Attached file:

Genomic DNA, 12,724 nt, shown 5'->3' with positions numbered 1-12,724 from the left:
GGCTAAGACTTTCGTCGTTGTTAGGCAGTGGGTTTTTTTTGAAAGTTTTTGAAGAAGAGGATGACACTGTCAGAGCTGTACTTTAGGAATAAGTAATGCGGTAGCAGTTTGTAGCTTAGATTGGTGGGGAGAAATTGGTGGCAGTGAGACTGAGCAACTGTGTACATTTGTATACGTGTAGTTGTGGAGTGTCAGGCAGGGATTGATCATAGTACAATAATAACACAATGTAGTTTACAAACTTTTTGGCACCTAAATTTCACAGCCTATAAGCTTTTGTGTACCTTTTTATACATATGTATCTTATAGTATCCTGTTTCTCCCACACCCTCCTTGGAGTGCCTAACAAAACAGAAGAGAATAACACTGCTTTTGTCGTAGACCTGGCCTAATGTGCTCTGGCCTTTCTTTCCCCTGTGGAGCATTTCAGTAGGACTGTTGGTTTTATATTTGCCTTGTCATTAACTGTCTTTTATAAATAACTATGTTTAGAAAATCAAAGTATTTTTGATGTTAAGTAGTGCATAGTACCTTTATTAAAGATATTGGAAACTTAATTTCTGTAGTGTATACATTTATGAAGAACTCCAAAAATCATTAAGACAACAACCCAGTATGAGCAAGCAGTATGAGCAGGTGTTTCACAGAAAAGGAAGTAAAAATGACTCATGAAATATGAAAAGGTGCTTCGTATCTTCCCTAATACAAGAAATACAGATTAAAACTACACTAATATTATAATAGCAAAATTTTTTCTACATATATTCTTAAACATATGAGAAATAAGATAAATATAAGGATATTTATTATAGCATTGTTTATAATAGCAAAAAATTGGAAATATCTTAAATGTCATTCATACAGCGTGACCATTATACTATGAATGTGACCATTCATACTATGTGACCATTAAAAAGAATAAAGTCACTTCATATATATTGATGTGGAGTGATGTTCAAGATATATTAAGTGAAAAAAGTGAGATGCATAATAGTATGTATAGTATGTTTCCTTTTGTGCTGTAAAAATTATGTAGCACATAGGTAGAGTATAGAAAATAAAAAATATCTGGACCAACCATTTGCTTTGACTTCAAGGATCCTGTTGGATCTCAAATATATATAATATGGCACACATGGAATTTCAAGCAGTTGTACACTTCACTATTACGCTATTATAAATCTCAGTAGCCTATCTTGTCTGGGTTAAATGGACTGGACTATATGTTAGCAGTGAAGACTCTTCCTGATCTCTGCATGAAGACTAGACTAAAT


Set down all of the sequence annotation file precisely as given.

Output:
Genomic DNA, 12,724 nt, shown 5'->3' with positions numbered 1-12,724 from the left:
GGCTAAGACTTTCGTCGTTGTTAGGCAGTGGGTTTTTTTTGAAAGTTTTTGAAGAAGAGGATGACACTGTCAGAGCTGTACTTTAGGAATAAGTAATGCGGTAGCAGTTTGTAGCTTAGATTGGTGGGGAGAAATTGGTGGCAGTGAGACTGAGCAACTGTGTACATTTGTATACGTGTAGTTGTGGAGTGTCAGGCAGGGATTGATCATAGTACAATAATAACACAATGTAGTTTACAAACTTTTTGGCACCTAAATTTCACAGCCTATAAGCTTTTGTGTACCTTTTTATACATATGTATCTTATAGTATCCTGTTTCTCCCACACCCTCCTTGGAGTGCCTAACAAAACAGAAGAGAATAACACTGCTTTTGTCGTAGACCTGGCCTAATGTGCTCTGGCCTTTCTTTCCCCTGTGGAGCATTTCAGTAGGACTGTTGGTTTTATATTTGCCTTGTCATTAACTGTCTTTTATAAATAACTATGTTTAGAAAATCAAAGTATTTTTGATGTTAAGTAGTGCATAGTACCTTTATTAAAGATATTGGAAACTTAATTTCTGTAGTGTATACATTTATGAAGAACTCCAAAAATCATTAAGACAACAACCCAGTATGAGCAAGCAGTATGAGCAGGTGTTTCACAGAAAAGGAAGTAAAAATGACTCATGAAATATGAAAAGGTGCTTCGTATCTTCCCTAATACAAGAAATACAGATTAAAACTACACTAATATTATAATAGCAAAATTTTTTCTACATATATTCTTAAACATATGAGAAATAAGATAAATATAAGGATATTTATTATAGCATTGTTTATAATAGCAAAAAATTGGAAATATCTTAAATGTCATTCATACAGCGTGACCATTATACTATGAATGTGACCATTCATACTATGTGACCATTAAAAAGAATAAAGTCACTTCATATATATTGATGTGGAGTGATGTTCAAGATATATTAAGTGAAAAAAGTGAGATGCATAATAGTATGTATAGTATGTTTCCTTTTGTGCTGTAAAAATTATGTAGCACATAGGTAGAGTATAGAAAATAAAAAATATCTGGACCAACCATTTGCTTTGACTTCAAGGATCCTGTTGGATCTCAAATATATATAATATGGCACACATGGAATTTCAAGCAGTTGTACACTTCACTATTACGCTATTATAAATCTCAGTAGCCTATCTTGTCTGGGTTAAATGGACTGGACTATATGTTAGCAGTGAAGACTCTTCCTGATCTCTGCATGAAGACTAGACTAAAT